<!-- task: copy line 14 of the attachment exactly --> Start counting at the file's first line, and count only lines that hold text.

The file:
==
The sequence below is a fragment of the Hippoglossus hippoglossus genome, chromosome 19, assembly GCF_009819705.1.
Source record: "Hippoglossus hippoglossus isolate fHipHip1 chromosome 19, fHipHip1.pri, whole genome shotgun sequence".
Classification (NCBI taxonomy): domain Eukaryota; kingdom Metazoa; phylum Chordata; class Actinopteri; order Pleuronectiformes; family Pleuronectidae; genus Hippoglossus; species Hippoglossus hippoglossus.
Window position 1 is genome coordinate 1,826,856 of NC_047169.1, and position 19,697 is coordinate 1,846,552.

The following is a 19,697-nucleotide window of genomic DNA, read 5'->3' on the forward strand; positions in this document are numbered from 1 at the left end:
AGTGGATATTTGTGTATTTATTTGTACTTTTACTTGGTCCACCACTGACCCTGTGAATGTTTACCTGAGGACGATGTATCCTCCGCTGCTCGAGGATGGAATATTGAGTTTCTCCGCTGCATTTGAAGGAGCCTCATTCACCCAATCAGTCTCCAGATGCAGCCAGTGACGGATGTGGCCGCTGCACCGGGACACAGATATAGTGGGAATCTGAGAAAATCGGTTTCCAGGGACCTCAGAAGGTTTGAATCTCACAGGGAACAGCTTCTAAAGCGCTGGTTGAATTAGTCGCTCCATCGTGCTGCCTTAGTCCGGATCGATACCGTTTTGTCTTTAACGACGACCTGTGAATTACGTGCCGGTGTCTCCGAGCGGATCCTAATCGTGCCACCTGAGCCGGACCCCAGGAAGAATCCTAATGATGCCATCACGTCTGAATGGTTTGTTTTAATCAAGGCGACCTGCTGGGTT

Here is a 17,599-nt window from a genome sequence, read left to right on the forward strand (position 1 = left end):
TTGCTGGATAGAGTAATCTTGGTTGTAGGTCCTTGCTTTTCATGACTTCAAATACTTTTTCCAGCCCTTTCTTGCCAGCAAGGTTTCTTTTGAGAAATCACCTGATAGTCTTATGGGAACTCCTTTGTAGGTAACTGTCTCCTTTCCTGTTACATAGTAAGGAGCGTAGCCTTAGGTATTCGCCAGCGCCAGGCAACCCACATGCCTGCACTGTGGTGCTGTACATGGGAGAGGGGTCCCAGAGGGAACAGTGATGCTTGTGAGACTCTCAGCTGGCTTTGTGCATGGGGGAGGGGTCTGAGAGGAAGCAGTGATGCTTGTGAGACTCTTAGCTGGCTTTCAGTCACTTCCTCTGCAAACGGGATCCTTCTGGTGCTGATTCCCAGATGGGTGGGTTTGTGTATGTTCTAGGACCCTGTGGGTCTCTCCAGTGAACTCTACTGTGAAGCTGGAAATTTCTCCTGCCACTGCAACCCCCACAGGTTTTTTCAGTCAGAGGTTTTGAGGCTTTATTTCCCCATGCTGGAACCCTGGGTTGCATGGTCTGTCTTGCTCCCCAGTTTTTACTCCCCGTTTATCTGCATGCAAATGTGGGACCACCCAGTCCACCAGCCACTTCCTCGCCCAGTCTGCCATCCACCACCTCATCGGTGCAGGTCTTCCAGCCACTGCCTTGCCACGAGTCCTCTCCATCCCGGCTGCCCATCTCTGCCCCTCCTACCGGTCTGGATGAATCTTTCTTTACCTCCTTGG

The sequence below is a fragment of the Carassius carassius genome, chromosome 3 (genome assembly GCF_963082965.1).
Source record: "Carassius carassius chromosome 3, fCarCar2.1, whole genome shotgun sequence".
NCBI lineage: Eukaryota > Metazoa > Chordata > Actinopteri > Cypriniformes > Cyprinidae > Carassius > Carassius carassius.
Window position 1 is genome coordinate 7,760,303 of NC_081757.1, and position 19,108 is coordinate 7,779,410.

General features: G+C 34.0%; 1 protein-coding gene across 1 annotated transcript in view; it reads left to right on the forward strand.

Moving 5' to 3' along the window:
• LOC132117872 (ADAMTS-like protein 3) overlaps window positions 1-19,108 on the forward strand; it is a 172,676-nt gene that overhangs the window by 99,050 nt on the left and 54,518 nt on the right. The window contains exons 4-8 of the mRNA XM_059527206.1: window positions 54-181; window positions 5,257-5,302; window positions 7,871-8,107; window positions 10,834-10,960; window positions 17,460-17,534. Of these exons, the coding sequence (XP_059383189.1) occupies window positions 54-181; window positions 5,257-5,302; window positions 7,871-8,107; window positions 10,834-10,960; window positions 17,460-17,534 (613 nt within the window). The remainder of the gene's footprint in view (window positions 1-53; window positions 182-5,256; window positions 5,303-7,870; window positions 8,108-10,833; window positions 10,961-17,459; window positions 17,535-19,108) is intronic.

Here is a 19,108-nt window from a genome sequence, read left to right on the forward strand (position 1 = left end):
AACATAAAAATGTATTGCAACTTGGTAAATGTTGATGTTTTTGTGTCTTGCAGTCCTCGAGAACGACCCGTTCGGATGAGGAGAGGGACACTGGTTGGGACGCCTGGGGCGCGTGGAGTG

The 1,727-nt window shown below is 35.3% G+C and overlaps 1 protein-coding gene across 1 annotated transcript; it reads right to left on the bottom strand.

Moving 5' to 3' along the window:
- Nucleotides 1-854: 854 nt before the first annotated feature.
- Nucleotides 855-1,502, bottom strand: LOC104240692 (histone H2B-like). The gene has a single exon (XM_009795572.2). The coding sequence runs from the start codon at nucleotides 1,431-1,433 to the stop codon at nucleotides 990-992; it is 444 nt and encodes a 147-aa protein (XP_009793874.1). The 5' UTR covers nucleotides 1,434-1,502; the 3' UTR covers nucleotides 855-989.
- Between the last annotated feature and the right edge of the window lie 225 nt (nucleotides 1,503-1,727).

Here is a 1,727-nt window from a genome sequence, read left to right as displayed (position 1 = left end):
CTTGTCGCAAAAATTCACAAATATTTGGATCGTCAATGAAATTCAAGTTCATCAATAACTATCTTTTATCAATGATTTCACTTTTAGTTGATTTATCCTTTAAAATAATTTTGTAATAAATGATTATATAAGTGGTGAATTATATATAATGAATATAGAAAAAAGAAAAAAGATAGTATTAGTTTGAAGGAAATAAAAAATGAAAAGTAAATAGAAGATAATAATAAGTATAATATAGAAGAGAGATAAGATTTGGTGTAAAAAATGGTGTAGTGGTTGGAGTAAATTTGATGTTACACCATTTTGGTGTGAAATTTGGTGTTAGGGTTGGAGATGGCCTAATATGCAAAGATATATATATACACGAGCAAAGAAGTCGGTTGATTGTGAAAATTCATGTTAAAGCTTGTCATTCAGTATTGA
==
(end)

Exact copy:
Moving 5' to 3' along the window: